DUBAI (Reuters) - Hundreds of Yemeni demonstrators stormed the U.S. embassy in Sanaa on Thursday in protest at a film they consider blasphemous to Islam, and security guards tried to hold them off by firing into the air.
The attack followed Tuesday night's storming of the United States Consulate in Benghazi, where the ambassador and three other staff were killed. President Barack Obama said the perpetrators would be tracked down and ordered two destroyers to the Libyan coast, but there were fears protests would spread to other countries in the Muslim world.
Young demonstrators shouting "we redeem, Messenger of God" smashed windows of the security offices outside the embassy with stones and burned cars before breaking through the main gate of the heavily fortified compound in eastern Sanaa. Others held aloft banners declaring 'Allah is Greatest'.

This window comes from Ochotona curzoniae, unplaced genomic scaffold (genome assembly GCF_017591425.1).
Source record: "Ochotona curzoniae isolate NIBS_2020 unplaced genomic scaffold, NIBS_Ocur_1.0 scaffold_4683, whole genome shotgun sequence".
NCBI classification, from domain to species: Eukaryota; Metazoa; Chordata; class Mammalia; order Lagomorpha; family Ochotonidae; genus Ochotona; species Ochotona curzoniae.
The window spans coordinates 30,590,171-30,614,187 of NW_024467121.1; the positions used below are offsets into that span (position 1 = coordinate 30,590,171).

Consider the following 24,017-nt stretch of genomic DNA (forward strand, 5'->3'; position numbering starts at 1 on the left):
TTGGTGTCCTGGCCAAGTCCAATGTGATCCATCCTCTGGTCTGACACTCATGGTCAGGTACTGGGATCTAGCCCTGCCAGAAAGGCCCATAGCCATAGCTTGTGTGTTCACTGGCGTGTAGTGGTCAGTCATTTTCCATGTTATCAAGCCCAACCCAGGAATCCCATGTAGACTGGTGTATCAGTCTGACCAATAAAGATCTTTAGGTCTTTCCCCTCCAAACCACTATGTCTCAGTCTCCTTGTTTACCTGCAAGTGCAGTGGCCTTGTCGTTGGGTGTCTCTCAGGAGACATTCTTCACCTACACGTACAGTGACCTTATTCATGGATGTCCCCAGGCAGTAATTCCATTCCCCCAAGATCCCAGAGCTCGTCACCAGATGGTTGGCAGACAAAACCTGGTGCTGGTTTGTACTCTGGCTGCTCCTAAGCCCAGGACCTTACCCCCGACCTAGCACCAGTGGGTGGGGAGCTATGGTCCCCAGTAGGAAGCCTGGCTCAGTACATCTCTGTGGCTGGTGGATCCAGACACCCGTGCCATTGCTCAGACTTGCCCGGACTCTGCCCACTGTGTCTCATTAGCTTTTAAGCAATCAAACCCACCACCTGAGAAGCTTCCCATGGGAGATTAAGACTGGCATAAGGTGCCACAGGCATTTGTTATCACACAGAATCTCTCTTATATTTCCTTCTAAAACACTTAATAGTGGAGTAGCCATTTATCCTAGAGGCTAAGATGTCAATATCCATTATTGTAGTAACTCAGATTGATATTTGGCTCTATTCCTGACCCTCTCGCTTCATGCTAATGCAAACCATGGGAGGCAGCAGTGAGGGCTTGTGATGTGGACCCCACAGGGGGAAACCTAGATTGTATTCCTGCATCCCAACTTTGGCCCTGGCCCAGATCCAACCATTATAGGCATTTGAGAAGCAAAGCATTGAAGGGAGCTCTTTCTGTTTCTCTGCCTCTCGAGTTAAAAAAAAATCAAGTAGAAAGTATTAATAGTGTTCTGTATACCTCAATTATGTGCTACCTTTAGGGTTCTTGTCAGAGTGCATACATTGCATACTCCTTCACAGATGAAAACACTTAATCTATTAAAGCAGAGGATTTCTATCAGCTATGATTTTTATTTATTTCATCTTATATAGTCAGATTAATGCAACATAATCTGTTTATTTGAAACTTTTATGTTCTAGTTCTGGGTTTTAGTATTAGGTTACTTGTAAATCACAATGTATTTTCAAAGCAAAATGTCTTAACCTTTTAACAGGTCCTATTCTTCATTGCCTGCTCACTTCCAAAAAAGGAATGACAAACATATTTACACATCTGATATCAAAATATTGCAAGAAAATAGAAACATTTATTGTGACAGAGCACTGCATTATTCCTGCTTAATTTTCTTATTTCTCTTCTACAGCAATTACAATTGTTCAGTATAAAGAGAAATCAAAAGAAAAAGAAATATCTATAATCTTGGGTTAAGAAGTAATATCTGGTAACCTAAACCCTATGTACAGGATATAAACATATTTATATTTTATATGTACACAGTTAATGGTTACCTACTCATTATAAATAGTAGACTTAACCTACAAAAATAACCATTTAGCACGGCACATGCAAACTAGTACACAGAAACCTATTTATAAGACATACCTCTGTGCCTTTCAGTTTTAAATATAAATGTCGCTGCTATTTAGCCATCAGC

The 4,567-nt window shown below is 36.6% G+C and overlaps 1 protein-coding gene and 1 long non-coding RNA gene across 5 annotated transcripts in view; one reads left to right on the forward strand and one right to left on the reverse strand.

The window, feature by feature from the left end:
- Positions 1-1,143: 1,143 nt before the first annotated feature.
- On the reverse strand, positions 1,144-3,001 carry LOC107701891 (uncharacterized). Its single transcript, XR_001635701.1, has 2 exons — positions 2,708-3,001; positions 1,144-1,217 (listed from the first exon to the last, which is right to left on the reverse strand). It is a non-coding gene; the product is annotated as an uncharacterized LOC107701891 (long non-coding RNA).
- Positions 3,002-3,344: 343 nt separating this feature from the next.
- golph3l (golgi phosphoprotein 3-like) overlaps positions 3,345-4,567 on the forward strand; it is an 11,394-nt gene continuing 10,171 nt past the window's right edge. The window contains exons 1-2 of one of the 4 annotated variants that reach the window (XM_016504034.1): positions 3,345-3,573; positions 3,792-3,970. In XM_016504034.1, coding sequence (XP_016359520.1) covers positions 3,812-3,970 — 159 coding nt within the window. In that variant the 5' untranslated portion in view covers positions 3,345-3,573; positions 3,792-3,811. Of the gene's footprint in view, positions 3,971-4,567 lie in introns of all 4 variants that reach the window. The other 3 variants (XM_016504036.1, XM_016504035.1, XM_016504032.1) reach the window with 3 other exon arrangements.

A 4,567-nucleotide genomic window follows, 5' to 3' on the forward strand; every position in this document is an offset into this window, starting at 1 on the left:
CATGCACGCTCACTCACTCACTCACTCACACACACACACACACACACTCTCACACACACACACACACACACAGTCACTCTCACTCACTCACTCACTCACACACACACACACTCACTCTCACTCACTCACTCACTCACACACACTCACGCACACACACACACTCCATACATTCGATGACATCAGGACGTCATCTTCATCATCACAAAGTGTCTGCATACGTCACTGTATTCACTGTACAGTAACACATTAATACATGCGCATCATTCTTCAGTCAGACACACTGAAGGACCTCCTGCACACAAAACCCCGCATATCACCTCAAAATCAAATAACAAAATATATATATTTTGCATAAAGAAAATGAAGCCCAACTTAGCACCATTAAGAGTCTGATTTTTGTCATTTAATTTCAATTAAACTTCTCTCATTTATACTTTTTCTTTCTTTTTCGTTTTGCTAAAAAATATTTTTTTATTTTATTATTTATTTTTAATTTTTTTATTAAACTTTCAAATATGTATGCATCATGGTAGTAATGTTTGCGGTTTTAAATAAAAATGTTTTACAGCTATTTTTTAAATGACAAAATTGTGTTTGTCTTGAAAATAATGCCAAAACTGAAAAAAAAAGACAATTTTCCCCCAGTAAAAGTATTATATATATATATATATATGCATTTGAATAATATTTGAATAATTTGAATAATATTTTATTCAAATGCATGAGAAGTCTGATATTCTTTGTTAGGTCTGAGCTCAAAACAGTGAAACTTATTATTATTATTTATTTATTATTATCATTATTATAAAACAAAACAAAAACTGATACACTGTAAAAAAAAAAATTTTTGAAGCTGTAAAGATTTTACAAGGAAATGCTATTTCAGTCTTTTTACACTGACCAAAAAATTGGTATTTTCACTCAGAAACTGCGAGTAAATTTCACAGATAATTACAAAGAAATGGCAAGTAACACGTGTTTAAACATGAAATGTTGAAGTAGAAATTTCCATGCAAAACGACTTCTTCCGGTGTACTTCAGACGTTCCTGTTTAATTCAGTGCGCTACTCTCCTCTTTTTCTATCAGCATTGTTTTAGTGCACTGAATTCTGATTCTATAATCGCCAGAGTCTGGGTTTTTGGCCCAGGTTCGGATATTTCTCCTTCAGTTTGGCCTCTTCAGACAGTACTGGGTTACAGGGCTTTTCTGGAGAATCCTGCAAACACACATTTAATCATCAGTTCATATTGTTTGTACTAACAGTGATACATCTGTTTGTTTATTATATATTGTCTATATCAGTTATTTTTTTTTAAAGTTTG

Tyres blazed outside the compound and protesters scaled the walls.
"We can see a fire inside the compound and security forces are firing in the air. The demonstrators are fleeing and then charging back," one witness told Reuters.
Witnesses said there were some injuries on both sides but gave no exact figures.
Yemen, a key U.S. ally, is home of Al Qaeda in the Arabian Peninsula (AQAP), which is viewed by Washington as the most dangerous branch of the militant network established by Osama bin Laden.
Yemen is fighting an al Qaeda-backed insurrection largely in the south of the country.